This story was originally published on May 9, 2019 by Jose Martinez at THE CITY

A crackdown on booming MTA overtime costs is coming — and carrying a whiff of labor unrest from transit workers.

“The company brought this problem upon themselves and now they’re trying to blame the workers,” John Samuelsen, international president of the Transport Workers Union, told THE CITY on Thursday. “If they don’t want us to work overtime, then hire a few thousand [more] workers and the overtime will disappear.”

An emergency MTA board meeting is set for Friday afternoon to discuss overtime costs that Gov. Andrew Cuomo has called “unacceptable.”

“The governor has made it clear that the MTA’s overtime costs are unacceptable and they have to do a better job reining in all of their spending, which has led to the dire financial situation,” said Patrick Muncie, a spokesperson for Cuomo.

An April report from the Empire Center for Public Policy highlighted a 16% surge last year in overtime costs at the MTA — where the $418 million payroll cost in 2018 was $82 million more than what the authority expects to take in from the last fare and toll increases.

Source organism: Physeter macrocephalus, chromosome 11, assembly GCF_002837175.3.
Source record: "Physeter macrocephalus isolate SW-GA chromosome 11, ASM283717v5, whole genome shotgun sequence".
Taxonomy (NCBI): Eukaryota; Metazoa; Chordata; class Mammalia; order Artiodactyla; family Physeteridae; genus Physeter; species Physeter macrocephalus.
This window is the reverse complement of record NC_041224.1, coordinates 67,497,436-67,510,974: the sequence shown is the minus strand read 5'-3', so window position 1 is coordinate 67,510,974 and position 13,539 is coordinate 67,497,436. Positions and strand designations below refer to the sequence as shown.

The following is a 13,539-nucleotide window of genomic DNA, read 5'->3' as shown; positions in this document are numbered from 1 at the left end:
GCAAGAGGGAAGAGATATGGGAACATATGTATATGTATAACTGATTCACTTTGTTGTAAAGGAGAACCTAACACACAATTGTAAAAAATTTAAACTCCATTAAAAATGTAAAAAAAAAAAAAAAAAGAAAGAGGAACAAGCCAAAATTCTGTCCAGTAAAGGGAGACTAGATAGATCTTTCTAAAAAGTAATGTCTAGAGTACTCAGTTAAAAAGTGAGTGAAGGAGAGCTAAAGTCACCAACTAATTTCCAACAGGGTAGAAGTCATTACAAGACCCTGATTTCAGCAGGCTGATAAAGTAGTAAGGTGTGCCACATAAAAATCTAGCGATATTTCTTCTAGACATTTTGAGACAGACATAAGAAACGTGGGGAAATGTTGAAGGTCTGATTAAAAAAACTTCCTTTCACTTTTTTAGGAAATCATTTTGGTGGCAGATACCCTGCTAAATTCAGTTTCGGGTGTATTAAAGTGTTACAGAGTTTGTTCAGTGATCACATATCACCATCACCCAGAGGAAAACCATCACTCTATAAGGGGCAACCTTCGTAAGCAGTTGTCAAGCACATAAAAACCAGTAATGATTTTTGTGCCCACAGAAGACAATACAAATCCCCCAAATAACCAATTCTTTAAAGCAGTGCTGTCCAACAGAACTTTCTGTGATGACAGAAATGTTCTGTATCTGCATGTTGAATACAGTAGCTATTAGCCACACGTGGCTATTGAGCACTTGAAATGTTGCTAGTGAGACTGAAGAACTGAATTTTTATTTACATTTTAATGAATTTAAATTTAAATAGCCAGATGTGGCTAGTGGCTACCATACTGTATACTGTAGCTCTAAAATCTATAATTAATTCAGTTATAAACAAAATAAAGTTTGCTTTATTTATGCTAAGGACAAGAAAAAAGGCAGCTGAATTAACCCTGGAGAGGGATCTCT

Overtime pay at the Long Island Rail Road last year topped out at $224.6 million — a 30% increase from the previous year — while at New York City Transit, the overtime bill hit $119 million.

“It is the single-biggest cost to the MTA,” said Ken Girardin, an analyst at the Empire Center for Public Policy. “Sixty cents of every dollar the MTA spends are on personnel costs.”

‘Doling Out the Medicine’

Samuelsen, who also sits on the MTA board, said overtime is essential to maintaining the sprawling transit system.

“This system cannot be in a state of good repair without overtime,” he said. “They like doling out the medicine, but they don’t like it when it hits the fan.”

He added that the union was prepared to play hardball with the MTA during ongoing labor talks for a new contract. In 2014, the governor played a key role in breaking an impasse in contract talks between the MTA and TWU Local 100, and has since counted on the union as an ally.

Samuelsen said the relationship has been “productive.”

“At the end of the day, he has his interests and we’re representing New York City Transit workers,” he said. “There is always a chance a political relationship could go down the toilet.”

But with the MTA expected to face a $1 billion operating budget shortfall by 2022, the agency is facing pressure to curb its labor costs.

“I’m a supporter of organized labor — I’ve seen its value and the value of collective bargaining,” said Neal Zuckerman, an MTA board member. “But we have a financial imbalance and we have to find some way to make it work… Payroll is going up faster than fares.”

© 2019 THE CITY

This story was originally published by THE CITY, an independent, nonprofit news organization dedicated to hard-hitting reporting that serves the people of New York

Tags:

You may also like

Faced with $10B deficit, MTA says it’s eyeing cutting overtime spending